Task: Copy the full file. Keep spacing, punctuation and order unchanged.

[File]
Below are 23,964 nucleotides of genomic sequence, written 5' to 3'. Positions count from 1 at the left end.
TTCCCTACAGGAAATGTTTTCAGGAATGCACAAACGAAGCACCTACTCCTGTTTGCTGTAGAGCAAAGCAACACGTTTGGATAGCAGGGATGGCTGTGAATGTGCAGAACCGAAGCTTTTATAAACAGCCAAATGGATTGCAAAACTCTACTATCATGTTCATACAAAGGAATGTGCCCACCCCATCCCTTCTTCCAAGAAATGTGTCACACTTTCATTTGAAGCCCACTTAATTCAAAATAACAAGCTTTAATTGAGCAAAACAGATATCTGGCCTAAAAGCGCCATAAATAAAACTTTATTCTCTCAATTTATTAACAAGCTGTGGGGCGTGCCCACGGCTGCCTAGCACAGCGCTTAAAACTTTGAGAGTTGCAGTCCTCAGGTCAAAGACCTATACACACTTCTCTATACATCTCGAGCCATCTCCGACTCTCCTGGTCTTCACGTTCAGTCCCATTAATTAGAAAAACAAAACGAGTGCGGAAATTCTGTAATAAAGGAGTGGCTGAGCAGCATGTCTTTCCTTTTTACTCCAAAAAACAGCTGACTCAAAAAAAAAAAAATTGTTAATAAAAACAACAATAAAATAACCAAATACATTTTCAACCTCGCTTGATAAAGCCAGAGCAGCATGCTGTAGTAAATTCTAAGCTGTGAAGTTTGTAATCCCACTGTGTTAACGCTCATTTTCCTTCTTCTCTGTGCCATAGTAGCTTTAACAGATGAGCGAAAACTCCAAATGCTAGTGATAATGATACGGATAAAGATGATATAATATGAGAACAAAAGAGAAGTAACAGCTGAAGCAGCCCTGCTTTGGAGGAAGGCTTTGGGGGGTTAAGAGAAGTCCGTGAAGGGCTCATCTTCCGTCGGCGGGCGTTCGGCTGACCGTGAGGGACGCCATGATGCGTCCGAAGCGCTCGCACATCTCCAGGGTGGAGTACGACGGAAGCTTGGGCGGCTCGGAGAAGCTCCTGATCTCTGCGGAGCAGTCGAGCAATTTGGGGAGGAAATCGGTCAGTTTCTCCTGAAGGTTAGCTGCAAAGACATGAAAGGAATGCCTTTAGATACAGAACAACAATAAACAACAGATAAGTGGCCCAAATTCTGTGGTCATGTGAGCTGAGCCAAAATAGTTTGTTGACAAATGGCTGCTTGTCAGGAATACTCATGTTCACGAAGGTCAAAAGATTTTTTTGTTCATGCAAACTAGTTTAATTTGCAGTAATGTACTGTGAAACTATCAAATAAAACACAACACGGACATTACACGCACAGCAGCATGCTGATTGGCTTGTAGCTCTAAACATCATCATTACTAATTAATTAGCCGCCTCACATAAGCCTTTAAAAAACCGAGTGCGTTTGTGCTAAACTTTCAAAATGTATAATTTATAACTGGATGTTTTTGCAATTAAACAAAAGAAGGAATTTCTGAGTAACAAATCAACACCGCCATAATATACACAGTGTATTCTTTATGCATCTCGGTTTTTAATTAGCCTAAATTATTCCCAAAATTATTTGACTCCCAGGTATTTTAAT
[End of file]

Below are 23,964 nucleotides of genomic sequence, written 5' to 3'. Positions count from 1 at the left end.
TTCCCTACAGGAAATGTTTTCAGGAATGCACAAACGAAGCACCTACTCCTGTTTGCTGTAGAGCAAAGCAACACGTTTGGATAGCAGGGATGGCTGTGAATGTGCAGAACCGAAGCTTTTATAAACAGCCAAATGGATTGCAAAACTCTACTATCATGTTCATACAAAGGAATGTGCCCACCCCATCCCTTCTTCCAAGAAATGTGTCACACTTTCATTTGAAGCCCACTTAATTCAAAATAACAAGCTTTAATTGAGCAAAACAGATATCTGGCCTAAAAGCGCCATAAATAAAACTTTATTCTCTCAATTTATTAACAAGCTGTGGGGCGTGCCCACGGCTGCCTAGCACAGCGCTTAAAACTTTGAGAGTTGCAGTCCTCAGGTCAAAGACCTATACACACTTCTCTATACATCTCGAGCCATCTCCGACTCTCCTGGTCTTCACGTTCAGTCCCATTAATTAGAAAAACAAAACGAGTGCGGAAATTCTGTAATAAAGGAGTGGCTGAGCAGCATGTCTTTCCTTTTTACTCCAAAAAACAGCTGACTCAAAAAAAAAAAAATTGTTAATAAAAACAACAATAAAATAACCAAATACATTTTCAACCTCGCTTGATAAAGCCAGAGCAGCATGCTGTAGTAAATTCTAAGCTGTGAAGTTTGTAATCCCACTGTGTTAACGCTCATTTTCCTTCTTCTCTGTGCCATAGTAGCTTTAACAGATGAGCGAAAACTCCAAATGCTAGTGATAATGATACGGATAAAGATGATATAATATGAGAACAAAAGAGAAGTAACAGCTGAAGCAGCCCTGCTTTGGAGGAAGGCTTTGGGGGGTTAAGAGAAGTCCGTGAAGGGCTCATCTTCCGTCGGCGGGCGTTCGGCTGACCGTGAGGGACGCCATGATGCGTCCGAAGCGCTCGCACATCTCCAGGGTGGAGTACGACGGAAGCTTGGGCGGCTCGGAGAAGCTCCTGATCTCTGCGGAGCAGTCGAGCAATTTGGGGAGGAAATCGGTCAGTTTCTCCTGAAGGTTAGCTGCAAAGACATGAAAGGAATGCCTTTAGATACAGAACAACAATAAACAACAGATAAGTGGCCCAAATTCTGTGGTCATGTGAGCTGAGCCAAAATAGTTTGTTGACAAATGGCTGCTTGTCAGGAATACTCATGTTCACGAAGGTCAAAAGATTTTTTTGTTCATGCAAACTAGTTTAATTTGCAGTAATGTACTGTGAAACTATCAAATAAAACACAACACGGACATTACACGCACAGCAGCATGCTGATTGGCTTGTAGCTCTAAACATCATCATTACTAATTAATTAGCCGCCTCACATAAGCCTTTAAAAAACCGAGTGCGTTTGTGCTAAACTTTCAAAATGTATAATTTATAACTGGATGTTTTTGCAATTAAACAAAAGAAGGAATTTCTGAGTAACAAATCAACACCGCCATAATATACACAGTGTATTCTTTATGCATCTCGGTTTTTAATTAGCCTAAATTATTCCCAAAATTATTTGACTCCCAGGTATTTTAAT